Claire Davis, Accredited Coach, Accelerate Global

4. “Be Self-aware. It is important to understand what we are like, how people perceive us and how we can change it for the better.”

Jennifer Dignam, Head of HR, Tanker Pacific Management

5. “Good leaders should operate with humility.”

Gary Morgan, CEO, Co-operative Bushfire Research Centre

6. “Leaders do not copy and just follow. Leaders innovate and challenge.”

Alma Tiamzon, owner, ADT Management Services

7. “Failure to accept our own fallibility is often the cause of self-destruction.”

Pamela Murray Jones, Founder, Focus Business Strategy and Coaching

8. “Real leaders bring the rest of the team along on the journey – because they have a vision that’s communicated and inclusive.”

Alistair Grinbergs, Executive Director, Ironbark Heritage & Environment Pty Ltd

9. “A leader should never let bad behaviour from staff or colleagues go unchallenged.”

Guy Wilson-Browne, Infrastructure Director, Yarra City Council

10. “A leader must walk the walk to gain his team’s respect and commitment.”

Jonathan Rubinsztein, CEO, Red Rock Consulting

Crowdsourced Reading List on Leadership

stack-of-booksRecently I started a discussion in the AICD Group on LinkedIn about which books provided members with the greatest inspiration and guidance and I was very surprised by the enthusiasm with which people wanted to call out the books that had helped them with guidance on how to navigate the challenges of management and leadership.  Perhaps books are indeed your friends!

Happy reading!

  • ‘It’s not the big that eat the small – it’s the fast that eat the slow’ by Jason Jennings and Laurence Haughton
  • ‘Rockefeller Habits’ by Verne Harmish
  • ‘The Five Dysfunctions’ of a Team and ‘Getting Naked’ by Pat Lenoncini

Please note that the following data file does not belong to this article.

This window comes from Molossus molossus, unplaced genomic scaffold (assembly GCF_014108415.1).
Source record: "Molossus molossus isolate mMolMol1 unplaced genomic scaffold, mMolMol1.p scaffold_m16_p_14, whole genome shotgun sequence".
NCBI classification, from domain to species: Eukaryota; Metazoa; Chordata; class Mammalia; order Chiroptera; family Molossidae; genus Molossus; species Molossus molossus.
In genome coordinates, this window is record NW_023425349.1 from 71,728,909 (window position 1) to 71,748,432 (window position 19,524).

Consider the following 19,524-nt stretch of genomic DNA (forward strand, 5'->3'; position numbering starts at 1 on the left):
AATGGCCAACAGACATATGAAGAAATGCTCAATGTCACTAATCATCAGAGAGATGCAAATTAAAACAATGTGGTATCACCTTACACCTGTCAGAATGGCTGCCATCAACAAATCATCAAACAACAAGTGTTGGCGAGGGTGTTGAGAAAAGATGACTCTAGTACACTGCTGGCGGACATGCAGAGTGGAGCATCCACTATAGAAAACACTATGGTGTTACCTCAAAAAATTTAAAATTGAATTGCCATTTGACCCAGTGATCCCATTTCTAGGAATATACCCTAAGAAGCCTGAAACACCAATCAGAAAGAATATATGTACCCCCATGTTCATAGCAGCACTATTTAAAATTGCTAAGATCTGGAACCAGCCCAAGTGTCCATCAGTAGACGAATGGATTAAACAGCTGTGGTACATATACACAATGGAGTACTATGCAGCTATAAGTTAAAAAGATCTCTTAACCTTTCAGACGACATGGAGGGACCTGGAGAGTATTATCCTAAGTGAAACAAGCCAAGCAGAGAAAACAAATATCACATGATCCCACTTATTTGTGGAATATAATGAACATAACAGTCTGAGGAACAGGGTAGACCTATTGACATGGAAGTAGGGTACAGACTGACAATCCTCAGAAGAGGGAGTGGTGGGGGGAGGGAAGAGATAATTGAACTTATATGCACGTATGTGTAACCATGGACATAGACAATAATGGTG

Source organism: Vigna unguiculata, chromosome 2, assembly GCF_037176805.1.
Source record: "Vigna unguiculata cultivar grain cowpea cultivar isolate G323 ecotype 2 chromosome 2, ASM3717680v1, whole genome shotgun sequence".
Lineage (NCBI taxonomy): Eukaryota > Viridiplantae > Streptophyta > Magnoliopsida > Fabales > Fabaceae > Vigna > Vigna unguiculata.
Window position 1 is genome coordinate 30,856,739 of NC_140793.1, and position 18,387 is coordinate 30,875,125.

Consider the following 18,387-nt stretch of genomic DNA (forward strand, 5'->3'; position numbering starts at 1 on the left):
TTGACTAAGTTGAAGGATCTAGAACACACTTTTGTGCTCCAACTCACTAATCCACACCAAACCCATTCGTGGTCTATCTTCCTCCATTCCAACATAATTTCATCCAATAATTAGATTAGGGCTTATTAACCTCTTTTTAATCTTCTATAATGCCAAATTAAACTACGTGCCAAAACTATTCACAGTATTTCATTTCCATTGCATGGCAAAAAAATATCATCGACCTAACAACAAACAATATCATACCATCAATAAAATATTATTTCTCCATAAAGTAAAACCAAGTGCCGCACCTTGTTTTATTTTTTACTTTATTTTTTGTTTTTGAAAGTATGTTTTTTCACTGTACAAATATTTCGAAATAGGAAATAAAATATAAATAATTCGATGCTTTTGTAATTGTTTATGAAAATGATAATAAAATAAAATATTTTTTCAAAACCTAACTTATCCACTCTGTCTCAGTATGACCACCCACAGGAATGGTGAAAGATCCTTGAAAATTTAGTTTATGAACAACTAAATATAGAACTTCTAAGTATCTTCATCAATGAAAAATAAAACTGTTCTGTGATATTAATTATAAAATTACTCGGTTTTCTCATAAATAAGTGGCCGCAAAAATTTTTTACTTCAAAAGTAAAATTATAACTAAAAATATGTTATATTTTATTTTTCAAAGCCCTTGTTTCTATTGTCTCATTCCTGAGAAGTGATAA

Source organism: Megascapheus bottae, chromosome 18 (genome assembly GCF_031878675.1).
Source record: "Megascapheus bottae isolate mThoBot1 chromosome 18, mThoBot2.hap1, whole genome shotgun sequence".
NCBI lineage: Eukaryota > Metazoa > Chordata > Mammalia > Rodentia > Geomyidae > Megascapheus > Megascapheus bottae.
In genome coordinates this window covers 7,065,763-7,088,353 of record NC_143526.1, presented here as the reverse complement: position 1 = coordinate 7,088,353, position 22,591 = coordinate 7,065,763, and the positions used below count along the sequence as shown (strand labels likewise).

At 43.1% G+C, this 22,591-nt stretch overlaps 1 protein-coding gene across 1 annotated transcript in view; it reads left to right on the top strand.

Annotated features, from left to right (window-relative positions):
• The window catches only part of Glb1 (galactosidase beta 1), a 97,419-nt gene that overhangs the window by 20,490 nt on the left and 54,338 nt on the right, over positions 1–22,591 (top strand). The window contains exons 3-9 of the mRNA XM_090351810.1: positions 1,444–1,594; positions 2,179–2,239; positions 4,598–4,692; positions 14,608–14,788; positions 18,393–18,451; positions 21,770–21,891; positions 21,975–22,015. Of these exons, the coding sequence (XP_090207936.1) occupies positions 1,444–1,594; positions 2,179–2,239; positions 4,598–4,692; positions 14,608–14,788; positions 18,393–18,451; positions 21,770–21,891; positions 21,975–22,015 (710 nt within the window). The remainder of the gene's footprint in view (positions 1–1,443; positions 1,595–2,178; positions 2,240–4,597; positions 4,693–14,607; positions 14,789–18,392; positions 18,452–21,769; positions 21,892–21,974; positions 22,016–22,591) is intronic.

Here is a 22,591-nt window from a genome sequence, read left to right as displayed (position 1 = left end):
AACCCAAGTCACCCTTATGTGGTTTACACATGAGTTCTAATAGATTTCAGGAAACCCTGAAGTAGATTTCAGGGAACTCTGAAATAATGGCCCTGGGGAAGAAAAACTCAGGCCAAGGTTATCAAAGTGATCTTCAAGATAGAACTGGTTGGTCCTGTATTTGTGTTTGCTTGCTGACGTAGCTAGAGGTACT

• ‘The Utimate Question 2.0’ by Fred Reichheld
  • ‘Winning Teams’ by Jack Welch
  • ‘Drive’ by Daniel Pink
  • “The Lean Start-up” by Eric Ries
  • ‘Put your heart into it’ by Howard Schultz
  • ‘Leadership and self-deception’ by The Arbinger Institute
  • ‘Matsushita Leadership’ by John P Kotter
  • ‘Conscious Capitalism’ by John Mackey
  • “Iconoclast: A Neuroscientist Reveals How to Think Differently” by Gregory Berns
  • Capitalism vs Capitalism by Michel Albert
  • ‘Change by Design’ by Tim Brown
  • ‘Outliers’, ‘Blink’ and ‘Tipping Point’ by Malcolm Gladwell
  • “Why Should Anyone Be Led By You” by Goffee and Jones.
  • “First, Break All The Rules” by Markus Buckingham
  • ‘Moments of Truth’ by Jan Carlzon
  • ‘Megatrends’ by John Naisbitt
  • ‘The Complete CEO’ by Peter Fisk, Gary Miles and Mark Thomas
  • ‘Good to Great’ by Jim Collins
  • “Other Peoples Habits: how to use positive feedback to bring out the best in people around you.”by Aubrey C Daniels
  • ‘The Seven Motivations of Life’ by Mark Oliver
  • The Speed of Trust by Stephen M. R. Covey
  • Now discover your strengths – Marcus Buckingham and Donald Clifton
  • Resonant Leadership – Annie McKee and Richard Boyatzis
  • “Leaders” by Warren G Bennis and Burt Nanus
  • “Start with Why” by Simon Sinek